Black and Blue: Revelations in Harold Mahoney’s X-rayed Anatomical Sections
Approximately ninety cyanotypes and negatives depicting interior views of the human body – among the most obscure works in the art world – are now in the Rijksmuseum Photography Collection. They have no established provenance, production or creator, and without these factors, interpretations for the last thirty years have resulted in speculations. By examining an original negative and print, aided by research in X-ray history, this study uncovered the missing information.
Harold Mahoney, a Chicago-based X-ray technician and an academically trained artist of the early twentieth century, was the original creator of the negatives. With his radiographic process, he managed to capture detailed soft tissue and bone in the same image on film, decades before computerized tomography scans.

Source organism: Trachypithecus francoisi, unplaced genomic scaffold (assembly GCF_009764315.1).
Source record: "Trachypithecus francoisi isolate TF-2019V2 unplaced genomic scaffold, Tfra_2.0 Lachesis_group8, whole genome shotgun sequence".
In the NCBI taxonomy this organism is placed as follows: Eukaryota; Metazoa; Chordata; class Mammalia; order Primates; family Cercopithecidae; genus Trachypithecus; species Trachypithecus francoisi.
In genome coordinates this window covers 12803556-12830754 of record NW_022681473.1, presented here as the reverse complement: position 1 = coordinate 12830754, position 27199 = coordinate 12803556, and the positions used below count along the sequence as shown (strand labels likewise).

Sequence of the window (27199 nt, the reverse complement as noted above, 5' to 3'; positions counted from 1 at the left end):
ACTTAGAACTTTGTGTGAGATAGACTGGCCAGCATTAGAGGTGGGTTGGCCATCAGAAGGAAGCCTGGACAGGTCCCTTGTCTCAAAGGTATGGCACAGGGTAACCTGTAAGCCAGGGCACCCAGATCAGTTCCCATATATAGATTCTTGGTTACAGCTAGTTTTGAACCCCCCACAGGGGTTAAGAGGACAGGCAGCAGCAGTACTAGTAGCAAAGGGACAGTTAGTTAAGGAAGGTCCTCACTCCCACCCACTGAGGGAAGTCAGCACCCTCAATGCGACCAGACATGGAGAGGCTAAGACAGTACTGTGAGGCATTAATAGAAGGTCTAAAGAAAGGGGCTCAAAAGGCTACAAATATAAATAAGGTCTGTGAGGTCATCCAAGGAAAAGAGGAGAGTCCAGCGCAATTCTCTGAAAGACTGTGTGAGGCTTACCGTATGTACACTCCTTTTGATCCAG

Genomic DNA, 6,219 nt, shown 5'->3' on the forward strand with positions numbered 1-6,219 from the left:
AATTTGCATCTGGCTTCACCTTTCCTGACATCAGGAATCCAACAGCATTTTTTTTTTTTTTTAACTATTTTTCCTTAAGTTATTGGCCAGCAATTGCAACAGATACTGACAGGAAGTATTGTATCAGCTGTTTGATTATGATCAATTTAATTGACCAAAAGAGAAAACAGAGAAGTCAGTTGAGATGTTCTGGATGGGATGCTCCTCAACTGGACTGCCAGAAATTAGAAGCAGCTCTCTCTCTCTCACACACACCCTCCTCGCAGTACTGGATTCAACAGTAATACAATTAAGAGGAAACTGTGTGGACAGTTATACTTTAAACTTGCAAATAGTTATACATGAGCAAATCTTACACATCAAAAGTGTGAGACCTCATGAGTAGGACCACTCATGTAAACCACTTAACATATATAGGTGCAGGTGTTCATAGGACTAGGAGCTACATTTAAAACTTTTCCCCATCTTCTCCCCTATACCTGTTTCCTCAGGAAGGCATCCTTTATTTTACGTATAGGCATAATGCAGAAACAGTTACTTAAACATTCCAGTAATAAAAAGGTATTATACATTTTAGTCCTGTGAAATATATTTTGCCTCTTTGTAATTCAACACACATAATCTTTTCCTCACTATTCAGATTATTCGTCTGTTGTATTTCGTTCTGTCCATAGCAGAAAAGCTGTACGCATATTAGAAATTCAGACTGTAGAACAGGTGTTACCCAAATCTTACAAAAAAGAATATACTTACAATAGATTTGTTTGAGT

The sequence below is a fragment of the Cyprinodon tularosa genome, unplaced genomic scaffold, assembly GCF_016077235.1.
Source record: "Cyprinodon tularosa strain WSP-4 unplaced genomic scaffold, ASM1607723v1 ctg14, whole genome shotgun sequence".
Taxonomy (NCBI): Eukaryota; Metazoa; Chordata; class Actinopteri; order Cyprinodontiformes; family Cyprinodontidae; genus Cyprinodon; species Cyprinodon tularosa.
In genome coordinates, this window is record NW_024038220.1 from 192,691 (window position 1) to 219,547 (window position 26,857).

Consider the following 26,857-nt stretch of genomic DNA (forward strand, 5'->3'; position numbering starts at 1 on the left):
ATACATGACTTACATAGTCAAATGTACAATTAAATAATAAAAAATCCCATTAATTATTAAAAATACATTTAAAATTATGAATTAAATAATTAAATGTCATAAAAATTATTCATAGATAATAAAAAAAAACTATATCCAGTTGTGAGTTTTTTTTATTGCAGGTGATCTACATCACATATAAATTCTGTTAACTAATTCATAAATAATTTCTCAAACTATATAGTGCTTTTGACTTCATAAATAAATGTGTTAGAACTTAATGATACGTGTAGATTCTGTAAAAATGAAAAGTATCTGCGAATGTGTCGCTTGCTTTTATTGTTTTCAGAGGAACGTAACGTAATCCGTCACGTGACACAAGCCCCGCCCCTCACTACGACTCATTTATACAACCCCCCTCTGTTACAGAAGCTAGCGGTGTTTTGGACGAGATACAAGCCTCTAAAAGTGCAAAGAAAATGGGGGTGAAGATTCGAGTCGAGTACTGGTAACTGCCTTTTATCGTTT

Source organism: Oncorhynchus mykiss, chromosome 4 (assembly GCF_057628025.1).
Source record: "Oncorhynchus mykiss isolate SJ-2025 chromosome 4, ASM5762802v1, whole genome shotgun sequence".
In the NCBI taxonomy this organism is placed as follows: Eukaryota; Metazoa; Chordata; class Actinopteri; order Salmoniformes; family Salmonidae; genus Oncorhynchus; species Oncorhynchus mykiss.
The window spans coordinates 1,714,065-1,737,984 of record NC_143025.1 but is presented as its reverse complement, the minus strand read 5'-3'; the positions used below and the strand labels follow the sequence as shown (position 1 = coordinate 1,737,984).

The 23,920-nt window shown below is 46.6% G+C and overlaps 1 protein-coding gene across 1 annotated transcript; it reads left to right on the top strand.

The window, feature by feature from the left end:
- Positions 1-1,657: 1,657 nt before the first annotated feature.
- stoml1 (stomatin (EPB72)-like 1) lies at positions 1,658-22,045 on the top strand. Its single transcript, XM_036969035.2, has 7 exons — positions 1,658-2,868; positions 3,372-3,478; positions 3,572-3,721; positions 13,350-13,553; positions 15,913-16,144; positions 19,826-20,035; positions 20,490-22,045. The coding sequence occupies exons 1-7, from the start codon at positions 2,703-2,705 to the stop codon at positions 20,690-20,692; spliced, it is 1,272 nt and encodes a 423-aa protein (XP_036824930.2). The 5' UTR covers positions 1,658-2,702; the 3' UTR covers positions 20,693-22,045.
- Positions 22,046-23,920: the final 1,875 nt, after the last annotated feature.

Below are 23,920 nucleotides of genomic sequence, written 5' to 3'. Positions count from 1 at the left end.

Art museums around the world have until now emphasized the universal humanness in the cyanotypes, as the social identity and context were unknown. This research has brought a racial identity to the series through a surviving photograph of a subject that Mahoney chose to supplement his published study. The racial core that appears from beneath the X-rays creates an interpretive framework for an American narrative about this photographic series, resonating with the historical and contemporary need for Black visibility and value. With new social inequities discovered in the cyanotypes that could complicate exhibition, this study also suggests an approach for museums to welcome a Black reclamation of the narrative. This research establishes the provenance and foundational analysis for the series that has fascinated museums and collectors for three decades.
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